CONNECTING THROUGH RECIPES IN THE AGE OF SEPARATION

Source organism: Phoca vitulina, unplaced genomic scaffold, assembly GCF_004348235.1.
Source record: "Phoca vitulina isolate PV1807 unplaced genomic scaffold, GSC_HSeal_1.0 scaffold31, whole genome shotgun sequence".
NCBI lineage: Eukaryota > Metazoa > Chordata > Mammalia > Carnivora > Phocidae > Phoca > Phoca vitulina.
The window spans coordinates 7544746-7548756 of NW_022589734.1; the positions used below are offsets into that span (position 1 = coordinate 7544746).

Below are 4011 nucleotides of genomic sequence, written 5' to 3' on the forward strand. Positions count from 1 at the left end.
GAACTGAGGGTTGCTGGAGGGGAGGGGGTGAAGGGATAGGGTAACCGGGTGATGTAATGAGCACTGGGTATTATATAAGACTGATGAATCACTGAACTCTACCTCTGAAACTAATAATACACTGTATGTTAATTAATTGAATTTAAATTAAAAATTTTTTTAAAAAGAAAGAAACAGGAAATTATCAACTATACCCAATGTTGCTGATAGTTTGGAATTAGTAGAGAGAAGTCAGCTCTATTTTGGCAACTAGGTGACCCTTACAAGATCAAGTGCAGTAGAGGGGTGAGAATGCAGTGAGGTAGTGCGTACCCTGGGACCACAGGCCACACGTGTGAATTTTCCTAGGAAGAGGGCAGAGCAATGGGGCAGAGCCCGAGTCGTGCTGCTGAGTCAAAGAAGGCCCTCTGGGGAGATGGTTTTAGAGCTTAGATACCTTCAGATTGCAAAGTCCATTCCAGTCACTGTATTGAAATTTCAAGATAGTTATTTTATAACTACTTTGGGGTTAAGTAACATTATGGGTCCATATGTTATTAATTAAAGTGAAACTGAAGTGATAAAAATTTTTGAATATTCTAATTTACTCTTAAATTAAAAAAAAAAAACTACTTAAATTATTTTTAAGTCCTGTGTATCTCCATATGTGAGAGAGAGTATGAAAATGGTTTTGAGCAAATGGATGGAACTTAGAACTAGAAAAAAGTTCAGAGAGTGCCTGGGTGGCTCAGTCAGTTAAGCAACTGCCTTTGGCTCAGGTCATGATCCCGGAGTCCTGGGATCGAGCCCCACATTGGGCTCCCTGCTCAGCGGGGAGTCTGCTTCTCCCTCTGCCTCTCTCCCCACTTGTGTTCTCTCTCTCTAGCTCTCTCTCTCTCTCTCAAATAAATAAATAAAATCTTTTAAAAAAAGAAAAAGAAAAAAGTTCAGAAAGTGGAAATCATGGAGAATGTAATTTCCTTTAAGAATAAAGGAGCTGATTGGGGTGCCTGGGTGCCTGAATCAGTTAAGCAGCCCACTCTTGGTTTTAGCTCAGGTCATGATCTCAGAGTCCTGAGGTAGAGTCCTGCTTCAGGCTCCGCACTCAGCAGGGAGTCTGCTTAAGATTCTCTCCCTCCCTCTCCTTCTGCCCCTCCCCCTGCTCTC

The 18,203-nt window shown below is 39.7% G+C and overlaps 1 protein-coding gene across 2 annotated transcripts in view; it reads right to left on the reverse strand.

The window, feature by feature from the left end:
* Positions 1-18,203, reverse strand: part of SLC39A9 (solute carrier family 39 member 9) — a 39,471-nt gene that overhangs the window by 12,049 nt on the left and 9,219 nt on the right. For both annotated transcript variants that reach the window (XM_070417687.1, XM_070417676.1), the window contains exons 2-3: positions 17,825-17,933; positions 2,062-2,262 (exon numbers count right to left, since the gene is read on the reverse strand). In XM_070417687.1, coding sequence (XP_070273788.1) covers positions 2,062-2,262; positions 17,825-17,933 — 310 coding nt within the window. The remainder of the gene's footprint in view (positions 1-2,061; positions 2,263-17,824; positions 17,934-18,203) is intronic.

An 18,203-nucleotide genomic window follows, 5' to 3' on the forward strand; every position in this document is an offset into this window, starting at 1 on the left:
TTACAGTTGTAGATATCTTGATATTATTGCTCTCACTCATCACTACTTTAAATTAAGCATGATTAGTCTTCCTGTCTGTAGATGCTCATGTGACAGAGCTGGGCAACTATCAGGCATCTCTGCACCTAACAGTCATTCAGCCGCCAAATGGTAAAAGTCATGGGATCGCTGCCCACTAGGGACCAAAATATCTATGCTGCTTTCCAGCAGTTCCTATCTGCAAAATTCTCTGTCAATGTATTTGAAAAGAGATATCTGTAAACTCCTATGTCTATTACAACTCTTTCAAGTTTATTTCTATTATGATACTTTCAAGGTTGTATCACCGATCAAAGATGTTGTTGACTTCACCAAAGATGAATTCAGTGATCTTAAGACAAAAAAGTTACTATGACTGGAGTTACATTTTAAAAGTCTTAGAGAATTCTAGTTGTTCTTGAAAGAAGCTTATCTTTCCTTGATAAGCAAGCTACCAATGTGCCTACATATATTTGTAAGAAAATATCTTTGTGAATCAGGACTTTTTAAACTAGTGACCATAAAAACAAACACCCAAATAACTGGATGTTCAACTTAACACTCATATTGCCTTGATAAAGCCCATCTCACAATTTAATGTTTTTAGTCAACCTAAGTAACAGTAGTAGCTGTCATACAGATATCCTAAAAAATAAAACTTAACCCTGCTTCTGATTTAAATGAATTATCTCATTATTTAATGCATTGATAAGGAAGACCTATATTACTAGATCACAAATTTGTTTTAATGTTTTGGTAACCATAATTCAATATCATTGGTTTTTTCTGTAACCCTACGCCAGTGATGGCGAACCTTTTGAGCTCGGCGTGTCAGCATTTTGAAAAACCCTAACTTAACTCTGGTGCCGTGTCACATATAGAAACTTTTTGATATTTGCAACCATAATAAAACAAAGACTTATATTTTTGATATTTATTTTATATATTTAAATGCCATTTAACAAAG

BY EYAD AOUN I was inspired to write this piece after watching a TED Talk by Claudia Roden. She talked about an activity she did in London and the impact it had on her. I interpreted her "activity" as a message to increase mutual awareness in the people around the world and show them the power of a single task to bring them together. Illustrated by Gagani Dewundara Liyanawaduge In times of war and separation, people often find extraordinary ways to overcome the ugliness of the world. Now, in an era where every person is separated from the other by hundreds and even thousands of miles, we find ourselves in need of communication to strengthen our relationships. Events in the past have led to leaving people their place of residence and traveling to a whole new place with different culture and scenery, whether to avoid torture, bankruptcy, or loss of loved ones. However, these events never incinerated the essence of communication between people. They always find ways to connect, and one of these powerful ways is food. People used to exchange recipes as a unique method of communication. They exchanged them as a sign of remembrance. They visited each other and crossed hundreds of miles to gather, eat, and have fun, then leave a recipe behind as a souvenir. This act strengthens the bond between cultures. A simple act, yet in the long run, can lead to mixing up between the origin of recipes. For instance, people of one culture would start cooking a foreign recipe every day. And surprisingly enough, many people liked it, so it became popular. The power of this mere act will be observed with the passing of years, when this dish is being cooked across many generations—until it may seem to one generation that its origin came from their own culture. Could a gesture of remembrance and attachment unintentionally lead to this immense confusion? Perhaps. However, people continued doing it to connect in a way no other creature can do or imitate. "[People] always find ways to connect, and one of these powerful ways is food." The urge to try new things is always present inside people. The majority of us feel either excited or afraid or both when they try something strange to their routine. People treat this exchange as a chance to break out of their monotonous routines, as well as their comfort zones, and explore something new, something that brings them a taste of an alien world. They may even like the experience so much that they would turn it into a vocation. Collecting recipes to have a glimpse of other diverse and different cultures is something that would enrich an individual’s mind and alter their view of the world substantially. This is because food can be represented as a form of cultural reflection and identity; however, that’s a topic for another time. We were created to communicate and establish bonds while crossing bridges between each other’s cultures. Finding ways to fulfill this prophecy is necessary to thrive as the human race. And as Coco Chanel once said, “In order to be irreplaceable, one must always be different.” The methods of communication we use in our everyday lives illustrate how different we are from other creatures, thus igniting this feeling of uniqueness and irreplaceability. Consequently, our role is to utilize the tools we invent to break the ice between each other—and what better way to use than exchanging a recipe? ABOUT THE AUTHOR EYAD AOUN • EGYPT Living in a foreign country with mixed cultures for the first 15 years of his life, Eyad was able to develop a vocation for crossing bridges between cultures. He pictures himself as an intellectual person who utilizes his knowledge for the greater good. He always emerges in opportunities that enrich his knowledge and experience. Whenever he is free, he reads all kinds of books, especially novels that mimic historical revolutionary events. Currently lives in Egypt.

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